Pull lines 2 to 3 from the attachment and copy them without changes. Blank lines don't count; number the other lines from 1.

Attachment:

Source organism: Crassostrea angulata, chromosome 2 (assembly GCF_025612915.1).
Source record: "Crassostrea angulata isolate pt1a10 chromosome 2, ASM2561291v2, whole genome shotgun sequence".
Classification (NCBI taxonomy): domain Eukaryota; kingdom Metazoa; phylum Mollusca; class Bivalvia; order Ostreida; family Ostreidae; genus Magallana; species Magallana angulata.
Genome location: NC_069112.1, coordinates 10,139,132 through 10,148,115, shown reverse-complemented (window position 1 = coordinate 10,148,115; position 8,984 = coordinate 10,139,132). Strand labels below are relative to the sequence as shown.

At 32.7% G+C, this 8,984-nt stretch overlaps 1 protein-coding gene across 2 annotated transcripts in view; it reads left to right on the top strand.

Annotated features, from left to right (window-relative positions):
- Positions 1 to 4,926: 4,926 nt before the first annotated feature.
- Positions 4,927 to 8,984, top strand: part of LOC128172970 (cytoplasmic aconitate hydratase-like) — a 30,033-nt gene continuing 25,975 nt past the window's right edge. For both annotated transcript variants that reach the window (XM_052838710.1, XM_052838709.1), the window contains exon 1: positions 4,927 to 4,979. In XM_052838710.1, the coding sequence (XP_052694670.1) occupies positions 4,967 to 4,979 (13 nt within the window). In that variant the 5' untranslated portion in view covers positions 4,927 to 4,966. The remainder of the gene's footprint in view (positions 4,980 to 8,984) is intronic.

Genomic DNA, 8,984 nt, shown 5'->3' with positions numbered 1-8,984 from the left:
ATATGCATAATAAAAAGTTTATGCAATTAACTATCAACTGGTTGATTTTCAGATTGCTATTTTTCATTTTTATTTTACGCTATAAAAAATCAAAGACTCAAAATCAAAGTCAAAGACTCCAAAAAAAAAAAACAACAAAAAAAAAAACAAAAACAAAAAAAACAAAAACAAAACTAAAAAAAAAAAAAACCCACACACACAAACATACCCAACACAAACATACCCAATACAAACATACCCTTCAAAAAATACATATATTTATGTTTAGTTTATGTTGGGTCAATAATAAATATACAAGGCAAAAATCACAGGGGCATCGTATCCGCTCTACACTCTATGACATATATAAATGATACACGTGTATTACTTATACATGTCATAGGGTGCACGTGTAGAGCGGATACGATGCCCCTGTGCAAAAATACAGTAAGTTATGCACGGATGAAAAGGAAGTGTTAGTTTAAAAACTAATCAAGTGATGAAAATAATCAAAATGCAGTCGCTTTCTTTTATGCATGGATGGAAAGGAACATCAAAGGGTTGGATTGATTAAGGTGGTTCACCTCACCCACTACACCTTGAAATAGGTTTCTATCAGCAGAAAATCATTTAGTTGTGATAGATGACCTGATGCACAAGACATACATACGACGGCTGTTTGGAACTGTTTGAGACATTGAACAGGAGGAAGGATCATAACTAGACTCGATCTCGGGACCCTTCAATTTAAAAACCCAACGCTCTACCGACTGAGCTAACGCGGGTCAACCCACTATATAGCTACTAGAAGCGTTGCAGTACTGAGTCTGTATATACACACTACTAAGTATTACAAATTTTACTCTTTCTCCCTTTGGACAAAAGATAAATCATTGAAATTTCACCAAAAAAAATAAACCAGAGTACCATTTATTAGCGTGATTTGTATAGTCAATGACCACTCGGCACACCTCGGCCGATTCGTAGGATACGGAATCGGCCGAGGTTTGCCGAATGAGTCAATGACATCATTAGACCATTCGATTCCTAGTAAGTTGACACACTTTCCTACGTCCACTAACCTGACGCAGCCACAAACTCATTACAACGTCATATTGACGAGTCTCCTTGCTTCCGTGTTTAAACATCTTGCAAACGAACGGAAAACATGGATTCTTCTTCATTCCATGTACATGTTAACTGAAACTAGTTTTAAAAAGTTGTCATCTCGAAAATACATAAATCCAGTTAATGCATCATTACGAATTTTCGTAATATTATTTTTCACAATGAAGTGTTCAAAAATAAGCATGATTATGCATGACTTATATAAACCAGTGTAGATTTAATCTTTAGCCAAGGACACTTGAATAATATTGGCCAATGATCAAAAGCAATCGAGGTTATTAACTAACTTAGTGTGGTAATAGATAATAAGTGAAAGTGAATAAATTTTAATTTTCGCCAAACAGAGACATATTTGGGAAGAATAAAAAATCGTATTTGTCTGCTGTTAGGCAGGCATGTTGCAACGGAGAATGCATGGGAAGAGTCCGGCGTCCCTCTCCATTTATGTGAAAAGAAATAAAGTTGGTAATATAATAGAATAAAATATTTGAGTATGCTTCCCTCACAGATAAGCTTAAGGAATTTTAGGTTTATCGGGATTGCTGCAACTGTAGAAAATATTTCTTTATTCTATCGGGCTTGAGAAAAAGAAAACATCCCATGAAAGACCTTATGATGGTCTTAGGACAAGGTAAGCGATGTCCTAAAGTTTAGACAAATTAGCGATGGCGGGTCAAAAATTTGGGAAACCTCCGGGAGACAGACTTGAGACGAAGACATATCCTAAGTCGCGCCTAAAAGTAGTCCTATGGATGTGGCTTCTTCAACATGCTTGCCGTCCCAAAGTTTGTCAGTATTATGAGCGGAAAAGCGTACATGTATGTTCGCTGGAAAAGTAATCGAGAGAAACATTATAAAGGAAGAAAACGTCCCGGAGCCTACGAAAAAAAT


Source record: "Crassostrea angulata isolate pt1a10 chromosome 2, ASM2561291v2, whole genome shotgun sequence".
Classification (NCBI taxonomy): domain Eukaryota; kingdom Metazoa; phylum Mollusca; class Bivalvia; order Ostreida; family Ostreidae; genus Magallana; species Magallana angulata.